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be iNFormed NF1 and Velopharyngeal Insufficiency

One study found VPI to occur in 7.4% to 52% of patients with NF1.

NF1 and Velopharyngeal Insufficiency

Velopharyngeal insufficiency (VPI) is a resonance disorder that occurs during speech that results from the inability of the vellum (or soft palate) to meet with the nasopharynx (or the back of the throat).  When a person has VPI, there is an incomplete closure between the velum and nasopharynx, forcing sound into the nasal cavity. VPI results in nasal sounding speech qualities called hypernasality and nasal air emission

One of the most common causes of VPI is cleft palate. Other causes of VPI include differences in the tonsils and adenoids, oral cavity tumors, or deficits that take place after surgery or head injury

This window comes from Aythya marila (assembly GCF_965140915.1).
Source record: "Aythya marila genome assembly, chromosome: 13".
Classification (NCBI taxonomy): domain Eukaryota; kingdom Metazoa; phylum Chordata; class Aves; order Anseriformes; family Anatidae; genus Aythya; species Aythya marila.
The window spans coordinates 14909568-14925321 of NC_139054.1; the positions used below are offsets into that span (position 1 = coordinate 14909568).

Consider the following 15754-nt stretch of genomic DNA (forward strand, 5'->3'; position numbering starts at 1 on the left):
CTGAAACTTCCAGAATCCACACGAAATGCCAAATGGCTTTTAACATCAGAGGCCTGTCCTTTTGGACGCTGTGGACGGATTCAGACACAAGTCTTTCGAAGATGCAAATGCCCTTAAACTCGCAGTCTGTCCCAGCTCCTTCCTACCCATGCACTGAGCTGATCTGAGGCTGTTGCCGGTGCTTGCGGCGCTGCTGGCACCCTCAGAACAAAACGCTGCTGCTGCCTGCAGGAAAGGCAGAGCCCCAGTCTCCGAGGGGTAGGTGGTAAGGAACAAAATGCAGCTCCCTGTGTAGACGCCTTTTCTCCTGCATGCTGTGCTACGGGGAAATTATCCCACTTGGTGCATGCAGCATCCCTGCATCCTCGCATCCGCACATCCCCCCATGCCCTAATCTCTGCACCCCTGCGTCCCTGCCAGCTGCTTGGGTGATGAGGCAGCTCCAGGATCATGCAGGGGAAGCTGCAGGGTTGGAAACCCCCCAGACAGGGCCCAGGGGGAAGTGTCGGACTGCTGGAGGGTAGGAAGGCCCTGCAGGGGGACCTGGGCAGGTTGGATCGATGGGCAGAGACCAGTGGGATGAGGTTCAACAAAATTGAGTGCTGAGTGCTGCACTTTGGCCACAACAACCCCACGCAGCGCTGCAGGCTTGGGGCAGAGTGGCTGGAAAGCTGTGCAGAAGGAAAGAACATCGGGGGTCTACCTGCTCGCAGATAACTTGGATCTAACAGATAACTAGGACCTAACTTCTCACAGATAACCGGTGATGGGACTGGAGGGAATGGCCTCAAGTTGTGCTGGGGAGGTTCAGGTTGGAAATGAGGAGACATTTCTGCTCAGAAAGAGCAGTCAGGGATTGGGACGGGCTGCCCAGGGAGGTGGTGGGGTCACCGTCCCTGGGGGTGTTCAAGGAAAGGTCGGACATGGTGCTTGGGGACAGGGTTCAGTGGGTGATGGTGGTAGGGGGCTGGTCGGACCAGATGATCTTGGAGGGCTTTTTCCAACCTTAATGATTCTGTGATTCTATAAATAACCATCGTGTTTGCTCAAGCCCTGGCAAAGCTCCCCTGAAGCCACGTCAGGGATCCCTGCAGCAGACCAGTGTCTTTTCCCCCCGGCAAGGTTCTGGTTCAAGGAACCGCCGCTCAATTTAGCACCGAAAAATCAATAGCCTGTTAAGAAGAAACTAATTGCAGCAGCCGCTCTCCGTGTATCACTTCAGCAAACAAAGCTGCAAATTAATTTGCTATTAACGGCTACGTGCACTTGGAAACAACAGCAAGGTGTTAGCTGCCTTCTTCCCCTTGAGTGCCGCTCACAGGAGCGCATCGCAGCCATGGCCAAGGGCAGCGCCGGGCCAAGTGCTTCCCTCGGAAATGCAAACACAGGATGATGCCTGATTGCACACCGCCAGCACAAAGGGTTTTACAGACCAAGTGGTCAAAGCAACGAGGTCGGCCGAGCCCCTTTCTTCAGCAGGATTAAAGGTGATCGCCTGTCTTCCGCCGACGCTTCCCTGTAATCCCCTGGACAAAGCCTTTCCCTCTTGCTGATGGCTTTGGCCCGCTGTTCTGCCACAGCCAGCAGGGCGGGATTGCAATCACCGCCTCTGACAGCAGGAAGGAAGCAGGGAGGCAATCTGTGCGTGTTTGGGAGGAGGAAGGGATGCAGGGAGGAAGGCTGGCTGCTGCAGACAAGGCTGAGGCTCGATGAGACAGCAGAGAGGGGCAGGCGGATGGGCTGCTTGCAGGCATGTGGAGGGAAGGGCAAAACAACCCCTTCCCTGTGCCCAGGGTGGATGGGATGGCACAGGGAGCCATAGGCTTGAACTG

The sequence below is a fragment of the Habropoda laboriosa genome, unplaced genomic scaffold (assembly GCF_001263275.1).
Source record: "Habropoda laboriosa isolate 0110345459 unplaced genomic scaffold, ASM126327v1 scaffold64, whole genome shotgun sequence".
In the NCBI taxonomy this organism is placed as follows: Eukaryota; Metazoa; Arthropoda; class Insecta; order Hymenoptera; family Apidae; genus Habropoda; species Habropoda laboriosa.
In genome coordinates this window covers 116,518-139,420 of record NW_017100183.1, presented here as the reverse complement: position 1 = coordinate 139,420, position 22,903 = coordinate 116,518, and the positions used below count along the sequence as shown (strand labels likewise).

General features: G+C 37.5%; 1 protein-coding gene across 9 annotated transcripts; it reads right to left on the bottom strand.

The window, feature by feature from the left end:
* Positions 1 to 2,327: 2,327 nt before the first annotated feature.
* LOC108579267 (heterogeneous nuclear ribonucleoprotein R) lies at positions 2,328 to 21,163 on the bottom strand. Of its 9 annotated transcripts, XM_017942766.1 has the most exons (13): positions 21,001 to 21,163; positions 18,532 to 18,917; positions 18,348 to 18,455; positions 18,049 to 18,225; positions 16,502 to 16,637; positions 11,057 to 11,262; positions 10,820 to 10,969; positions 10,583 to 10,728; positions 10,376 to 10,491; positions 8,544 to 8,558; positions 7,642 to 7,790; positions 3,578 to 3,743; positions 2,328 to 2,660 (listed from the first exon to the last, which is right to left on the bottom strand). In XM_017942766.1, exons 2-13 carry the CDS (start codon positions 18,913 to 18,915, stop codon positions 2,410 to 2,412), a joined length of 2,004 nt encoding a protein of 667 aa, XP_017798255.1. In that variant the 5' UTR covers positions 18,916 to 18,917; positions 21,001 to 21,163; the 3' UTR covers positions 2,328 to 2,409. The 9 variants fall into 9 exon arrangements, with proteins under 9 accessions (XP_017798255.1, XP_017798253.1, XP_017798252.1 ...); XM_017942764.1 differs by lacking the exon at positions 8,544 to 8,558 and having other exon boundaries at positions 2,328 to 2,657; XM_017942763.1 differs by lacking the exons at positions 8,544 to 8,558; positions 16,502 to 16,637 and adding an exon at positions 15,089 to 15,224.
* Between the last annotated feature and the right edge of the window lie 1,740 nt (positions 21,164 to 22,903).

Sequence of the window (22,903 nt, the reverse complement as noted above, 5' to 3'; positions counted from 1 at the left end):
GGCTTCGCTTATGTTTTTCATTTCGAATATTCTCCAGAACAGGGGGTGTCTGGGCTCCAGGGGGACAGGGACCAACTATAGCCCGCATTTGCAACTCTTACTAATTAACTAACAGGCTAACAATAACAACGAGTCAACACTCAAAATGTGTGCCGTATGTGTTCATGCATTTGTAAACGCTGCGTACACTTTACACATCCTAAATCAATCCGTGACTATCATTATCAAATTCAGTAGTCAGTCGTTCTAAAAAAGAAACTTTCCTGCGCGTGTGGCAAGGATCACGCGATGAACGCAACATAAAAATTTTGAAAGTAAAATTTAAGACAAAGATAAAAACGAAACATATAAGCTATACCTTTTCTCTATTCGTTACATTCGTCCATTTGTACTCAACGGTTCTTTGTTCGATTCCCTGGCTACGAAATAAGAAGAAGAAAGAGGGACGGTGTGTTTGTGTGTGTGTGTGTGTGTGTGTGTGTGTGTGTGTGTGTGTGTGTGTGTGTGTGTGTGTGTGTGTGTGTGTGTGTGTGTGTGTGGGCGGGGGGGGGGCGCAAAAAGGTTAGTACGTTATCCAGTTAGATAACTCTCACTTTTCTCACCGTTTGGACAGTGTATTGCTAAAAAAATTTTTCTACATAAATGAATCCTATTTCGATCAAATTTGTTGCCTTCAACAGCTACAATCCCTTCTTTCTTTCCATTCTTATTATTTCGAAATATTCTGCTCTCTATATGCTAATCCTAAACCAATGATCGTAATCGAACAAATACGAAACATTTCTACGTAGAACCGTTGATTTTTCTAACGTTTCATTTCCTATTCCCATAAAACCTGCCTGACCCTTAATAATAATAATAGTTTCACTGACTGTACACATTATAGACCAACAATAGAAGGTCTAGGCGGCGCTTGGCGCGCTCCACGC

Research has shown that individuals with NF1 may have hypernasality and/or VPI. One study found VPI to occur in 7.4% to 52% of patients with NF1. The exact cause of hypernasality and/or VPI in individuals with NF1 is unknown.

If determined that the speech disorder is due to VPI, an otolaryngologist, speech-language pathologist, and/or plastic surgeon may decide on treatment options in conjunction with the patient.

Thank you Kimberly Marrs, B.S., & Heather Thompson, Ph.D., CCC-SLP for contributing this article!

NF Midwest develops “Be iNFormed” articles on various complications and subjects with regard to neurofibromatosis. These articles are written specifically for the NF community without a lot of scientific jargon and with the information that we believe the patient and affected families want and need. We are also careful to have them written and endorsed by experts so that they can be shared with other doctors and seen as a respectable source of information. To find other articles go to nfmidwest.org/beinformed or for a more comprehensive list of resources to nfmidwest.org/learn.

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